For their fourth piece, local fiddle player Billie Curtis performed the American classic entitled “Soldier’s Joy,” a 200-year-old song recognized as the oldest and most widely distributed tune in the English speaking language. Curtis, who plays with Lone Star Swing, formerly played with Houston’s popular Wild River Band, as well as Western Swing legends such as Johnny Gimble and Herb Remington. He has a daughter who plays with the Blazing Bows. His band performs at El Mercado in Austin most Thursday nights.

The Blazing Bows also performed “Drowsy Maggie,” featuring Anna Wicker on the fiddle, followed by a medley of “Turkey in the Straw”/”Arkansas Traveler”/”Devil’s Dream,” – a fiddler’s all-time greatest hits list.

Performing “The Orange Blossom Special” with the Blazing Bows holds particular significance to Mary Hattersley.  She remembers once teaching fiddler Jean Luc Ponty to play the song backstage at the Armadillo World Headquarters while they waited to perform back up to Frank Zappa and his band, The Mother’s of Invention.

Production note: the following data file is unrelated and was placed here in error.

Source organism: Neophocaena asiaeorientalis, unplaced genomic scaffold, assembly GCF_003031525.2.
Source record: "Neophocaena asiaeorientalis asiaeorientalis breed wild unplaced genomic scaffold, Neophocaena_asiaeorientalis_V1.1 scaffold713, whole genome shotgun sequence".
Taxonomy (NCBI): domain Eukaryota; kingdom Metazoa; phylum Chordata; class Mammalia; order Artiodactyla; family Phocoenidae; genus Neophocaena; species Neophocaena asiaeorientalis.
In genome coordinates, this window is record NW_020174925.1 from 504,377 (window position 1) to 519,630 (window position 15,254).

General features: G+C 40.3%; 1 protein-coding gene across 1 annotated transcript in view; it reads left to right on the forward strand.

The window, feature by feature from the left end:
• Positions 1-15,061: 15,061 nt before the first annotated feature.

“It was just a few chords, but Ponty picked it right up,” she said. “Then he performed it on stage.”

She and the children also performed “La Culebra,” translated “The Rattlesnake,” a mariachi standard. Its origins reach back as far as 1944 when Ruben Fuentes Gasson played it with Mariachi Vargas de Tecalitlan as the group’s violinist and composer. Later his reputation grew when he performed on Linda Ronstadt’s multi-Platinum album, Canciones De Mi Padre.  

The Blazing Bows performed Cotton Collins’ version of “Westphalia Waltz,” about Polish immigrants during the Great Depression who worked in the coalmines of the Alleghenies and in the mills of Massachusetts. Collins and his Lone Star Playboys renamed the folk song after the Texas town by the same name and performed it often as part of their lunchtime broadcast on radio station, WACO in Waco.